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Under the children requiring assistance (CRA) statute, a child “willfully fails to attend school” if the child’s repeated failure to attend school arises from reasons portending delinquent behavior. In this case, the Millis public schools filed a habitual truancy CRA alleging that M.P. was a child requiring assistance on the grounds that she was habitually truant. M.P. failed continually to attend school due to a combination of physical and mental disabilities, including a severe bladder condition and autism. After a hearing, the juvenile court adjudicated M.P. a child requiring assistance. The Supreme Judicial Court vacated the judgment and remanded the matter to the juvenile court for entry of an order dismissing the CRA petition, holding that the evidence in the record did not support a finding beyond a reasonable doubt that M.P. “willfully fail[ed] to attend school.” View "Millis Public Schools v. M.P." on Justia Law

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In child custody cases where one parent seeks to remove and relocate a child to another country and no prior custody order exists to guide the trial judge as to whether the “real advantage” standard of Yannas v. Frondistou-Yannas, 395 Mass. 704 (1985), or the “best interests” standard articulated in Mason v. Coleman, 447 Mass. 177 (2006), should apply, the judge must first perform a functional analysis and then apply to the corresponding standard. The functional analysis may require a factual inquiry regarding the parties’ respective parenting responsibilities to determine whether the custody arrangement more closely approximates sole or shared custody. Lastly, are consideration of the parties’ and child’s respective interests, the judge must balance those factors to determine whether removal is in the best interests of the child. In the instant case, the Supreme Judicial Court held that there was no abuse of discretion with respect to the trial judge’s consideration and balancing of the interests at stake. View "Miller v. Miller" on Justia Law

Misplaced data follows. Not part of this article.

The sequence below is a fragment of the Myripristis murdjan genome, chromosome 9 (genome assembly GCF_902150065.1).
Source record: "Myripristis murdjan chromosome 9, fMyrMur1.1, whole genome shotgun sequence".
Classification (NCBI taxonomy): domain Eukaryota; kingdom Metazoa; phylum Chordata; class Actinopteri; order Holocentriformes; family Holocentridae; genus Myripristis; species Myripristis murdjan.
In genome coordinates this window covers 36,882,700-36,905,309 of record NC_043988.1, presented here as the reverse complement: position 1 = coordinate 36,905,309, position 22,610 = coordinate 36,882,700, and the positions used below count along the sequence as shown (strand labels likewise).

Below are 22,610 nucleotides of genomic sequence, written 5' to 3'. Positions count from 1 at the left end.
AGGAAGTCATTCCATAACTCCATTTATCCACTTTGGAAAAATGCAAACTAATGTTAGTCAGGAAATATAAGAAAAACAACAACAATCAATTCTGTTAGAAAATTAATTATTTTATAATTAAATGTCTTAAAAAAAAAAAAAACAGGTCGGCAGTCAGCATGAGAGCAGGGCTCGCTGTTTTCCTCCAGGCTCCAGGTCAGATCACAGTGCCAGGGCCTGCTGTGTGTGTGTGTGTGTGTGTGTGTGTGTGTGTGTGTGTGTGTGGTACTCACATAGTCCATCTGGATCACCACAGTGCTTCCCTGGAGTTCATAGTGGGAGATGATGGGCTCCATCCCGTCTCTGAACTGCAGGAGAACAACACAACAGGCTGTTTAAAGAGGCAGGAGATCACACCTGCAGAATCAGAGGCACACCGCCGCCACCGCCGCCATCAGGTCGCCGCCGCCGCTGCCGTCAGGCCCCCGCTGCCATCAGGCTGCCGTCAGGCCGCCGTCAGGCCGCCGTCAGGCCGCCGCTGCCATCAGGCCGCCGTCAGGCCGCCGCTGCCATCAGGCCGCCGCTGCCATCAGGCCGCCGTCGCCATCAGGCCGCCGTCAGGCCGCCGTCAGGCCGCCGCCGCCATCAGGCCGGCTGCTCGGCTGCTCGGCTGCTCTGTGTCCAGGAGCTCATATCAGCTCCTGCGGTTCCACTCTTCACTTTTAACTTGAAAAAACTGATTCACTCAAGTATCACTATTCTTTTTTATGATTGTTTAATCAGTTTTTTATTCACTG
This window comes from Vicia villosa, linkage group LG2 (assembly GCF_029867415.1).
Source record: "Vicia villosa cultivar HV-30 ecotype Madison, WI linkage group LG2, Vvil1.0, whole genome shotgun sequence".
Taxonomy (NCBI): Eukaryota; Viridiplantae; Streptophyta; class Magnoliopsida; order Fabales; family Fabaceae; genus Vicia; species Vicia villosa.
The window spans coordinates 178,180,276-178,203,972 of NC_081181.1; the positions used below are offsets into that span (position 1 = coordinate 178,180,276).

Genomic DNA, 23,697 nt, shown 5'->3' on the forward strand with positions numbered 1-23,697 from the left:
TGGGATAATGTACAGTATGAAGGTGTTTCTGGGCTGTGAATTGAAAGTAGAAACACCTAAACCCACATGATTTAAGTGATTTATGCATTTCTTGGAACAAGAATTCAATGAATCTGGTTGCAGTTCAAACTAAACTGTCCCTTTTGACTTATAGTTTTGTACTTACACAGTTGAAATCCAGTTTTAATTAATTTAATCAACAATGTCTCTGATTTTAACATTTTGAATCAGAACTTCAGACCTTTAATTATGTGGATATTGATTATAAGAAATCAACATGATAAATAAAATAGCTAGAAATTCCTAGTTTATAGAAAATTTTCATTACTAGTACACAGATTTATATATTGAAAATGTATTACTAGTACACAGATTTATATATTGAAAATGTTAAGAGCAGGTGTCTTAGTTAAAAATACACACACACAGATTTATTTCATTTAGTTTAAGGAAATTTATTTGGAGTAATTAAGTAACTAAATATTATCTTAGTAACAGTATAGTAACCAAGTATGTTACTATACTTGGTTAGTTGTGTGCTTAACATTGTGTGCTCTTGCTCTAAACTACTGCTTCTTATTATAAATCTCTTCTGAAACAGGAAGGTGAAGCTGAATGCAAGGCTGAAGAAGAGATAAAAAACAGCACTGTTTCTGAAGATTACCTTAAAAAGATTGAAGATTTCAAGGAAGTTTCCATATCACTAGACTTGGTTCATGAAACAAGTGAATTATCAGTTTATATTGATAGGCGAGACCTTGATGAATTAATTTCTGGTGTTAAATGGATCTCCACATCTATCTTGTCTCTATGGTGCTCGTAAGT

Posted in: Family Law

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The Supreme Judicial Court affirmed the judgment of a single justice of the court denying Petitioner’s petition pursuant to Mass. Gen. Laws ch. 211, 3 asking the court to stay an order of the probate and family court appointing a temporary guardian for her adult son. The single justice denied the petition on the basis that Petitioner had an adequate alternative remedy - to seek a stay in the trial court and then, if the request were denied, to challenge that denial or make a renewed request for a stay in the appeals court. The Supreme Judicial Court affirmed, holding that this case did not present an exceptional circumstance that required this court to exercise its extraordinary power of general superintendence pursuant to Mass. Gen. Laws ch. 211, 3. View "In re Guardianship of Lado" on Justia Law

Posted in: Family Law

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The Supreme Judicial Court in this case resolved three legal issues regarding the “reasonable efforts” determination that a juvenile court judge must make under Mass. Gen. Laws ch. 119, 29C before certifying that the continuation of a child in his home is contrary to his best efforts and granting custody of the child to the Department of Children and Families. The reasonable efforts determination regards whether the Department has made reasonable efforts prior to the placement of a child with the Department to prevent or eliminate the need for removal from the home. The court held (1) the judge must revisit the reasonable efforts determination at the seventy-two hour hearing if the judge continues the Department’s temporary custody of the child; (2) where none of the our exceptions in section 29C apply, exigent circumstances do not excuse the Department from making reasonable efforts; and (3) where it is found that the Department failed to make reasonable efforts before removing a child from his or her home, the judge or single justice has the equitable authority to order the Department to take reasonable remedial steps to diminish the adverse consequences of the Department’s failure to do so. View "In re Care & Protection of Walt" on Justia Law

Posted in: Family Law

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The Supreme Judicial Court remanded this divorce action to the probate and family court with instructions to reevaluate the alimony judgment in light of this opinion and enter a new judgment accordingly. The court held (1) where the supporting spouse has the ability to pay, the need for support of the recipient spouse under general term alimony is the amount required to enable her to maintain the standard of living she had at the time of the separation leading to the divorce, not the amount required to enable her to maintain the standard of living she would have had in the future if the couple had not divorced; and (2) although there might be circumstances where it is reasonable a fair to award a percentage of the supporting spouse’s income as general term alimony to the recipient spouse, those circumstances were not present in this case. View "Young v. Young" on Justia Law

Posted in: Family Law